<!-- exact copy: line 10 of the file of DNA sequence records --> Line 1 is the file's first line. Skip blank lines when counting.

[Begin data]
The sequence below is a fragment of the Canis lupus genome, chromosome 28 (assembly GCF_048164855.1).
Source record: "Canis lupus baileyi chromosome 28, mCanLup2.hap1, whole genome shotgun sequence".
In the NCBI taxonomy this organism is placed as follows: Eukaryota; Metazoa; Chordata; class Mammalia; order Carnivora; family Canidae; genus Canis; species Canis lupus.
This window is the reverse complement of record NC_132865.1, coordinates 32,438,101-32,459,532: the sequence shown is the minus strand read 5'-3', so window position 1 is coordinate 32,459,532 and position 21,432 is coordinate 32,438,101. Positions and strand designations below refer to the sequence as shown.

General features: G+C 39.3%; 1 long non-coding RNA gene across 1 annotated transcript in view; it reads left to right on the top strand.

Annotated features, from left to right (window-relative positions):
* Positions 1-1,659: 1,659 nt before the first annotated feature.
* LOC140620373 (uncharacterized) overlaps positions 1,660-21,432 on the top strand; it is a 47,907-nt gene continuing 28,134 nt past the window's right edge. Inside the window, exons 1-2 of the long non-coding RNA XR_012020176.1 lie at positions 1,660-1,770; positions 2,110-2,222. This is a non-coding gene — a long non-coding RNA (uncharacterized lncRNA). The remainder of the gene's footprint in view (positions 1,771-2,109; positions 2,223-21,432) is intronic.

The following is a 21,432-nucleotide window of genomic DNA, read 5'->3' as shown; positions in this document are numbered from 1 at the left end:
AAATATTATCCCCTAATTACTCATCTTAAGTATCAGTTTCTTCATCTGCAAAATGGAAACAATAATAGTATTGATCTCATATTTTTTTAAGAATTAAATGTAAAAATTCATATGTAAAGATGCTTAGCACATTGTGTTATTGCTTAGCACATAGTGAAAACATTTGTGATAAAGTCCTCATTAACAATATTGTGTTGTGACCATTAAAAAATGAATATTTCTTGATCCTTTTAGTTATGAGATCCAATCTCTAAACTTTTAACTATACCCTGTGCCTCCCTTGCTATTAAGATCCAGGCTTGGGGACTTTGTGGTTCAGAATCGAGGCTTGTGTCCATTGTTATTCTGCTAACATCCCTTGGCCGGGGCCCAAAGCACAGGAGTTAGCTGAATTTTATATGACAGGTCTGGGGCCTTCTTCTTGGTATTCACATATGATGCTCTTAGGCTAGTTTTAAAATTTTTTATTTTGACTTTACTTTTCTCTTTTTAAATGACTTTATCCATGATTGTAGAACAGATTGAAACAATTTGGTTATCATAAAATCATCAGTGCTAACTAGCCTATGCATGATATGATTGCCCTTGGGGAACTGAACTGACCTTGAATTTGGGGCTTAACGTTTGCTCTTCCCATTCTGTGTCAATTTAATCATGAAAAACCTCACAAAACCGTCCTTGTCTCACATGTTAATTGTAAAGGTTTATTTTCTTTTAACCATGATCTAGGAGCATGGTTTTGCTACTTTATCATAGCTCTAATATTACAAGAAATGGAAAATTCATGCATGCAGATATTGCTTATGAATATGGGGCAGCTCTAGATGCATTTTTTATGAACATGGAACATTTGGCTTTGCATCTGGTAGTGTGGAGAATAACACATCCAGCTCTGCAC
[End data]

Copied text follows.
AAATATTATCCCCTAATTACTCATCTTAAGTATCAGTTTCTTCATCTGCAAAATGGAAACAATAATAGTATTGATCTCATATTTTTTTAAGAATTAAATGTAAAAATTCATATGTAAAGATGCTTAGCACATTGTGTTATTGCTTAGCACATAGTGAAAACATTTGTGATAAAGTCCTCATTAACAATATTGTGTTGTGACCATTAAAAAATGAATATTTCTTGATCCTTTTAGTTATGAGATCCAATCTCTAAACTTTTAACTATACCCTGTGCCTCCCTTGCTATTAAGATCCAGGCTTGGGGACTTTGTGGTTCAGAATCGAGGCTTGTGTCCATTGTTATTCTGCTAACATCCCTTGGCCGGGGCCCAAAGCACAGGAGTTAGCTGAATTTTATATGACAGGTCTGGGGCCTTCTTCTTGGTATTCACATATGATGCTCTTAGGCTAGTTTTAAAATTTTTTATTTTGACTTTACTTTTCTCTTTTTAAATGACTTTATCCATGATTGTAGAACAGATTGAAACAATTTGGTTATCATAAAATCATCAGTGCTAACTAGCCTATGCATGATATGATTGCCCTTGGGGAACTGAACTGACCTTGAATTTGGGGCTTAACGTTTGCTCTTCCCATTCTGTGTCAATTTAATCATGAAAAACCTCACAAAACCGTCCTTGTCTCACATGTTAATTGTAAAGGTTTATTTTCTTTTAACCATGATCTAGGAGCATGGTTTTGCTACTTTATCATAGCTCTAATATTACAAGAAATGGAAAATTCATGCATGCAGATATTGCTTATGAATATGGGGCAGCTCTAGATGCATTTTTTATGAACATGGAACATTTGGCTTTGCATCTGGTAGTGTGGAGAATAACACATCCAGCTCTGCAC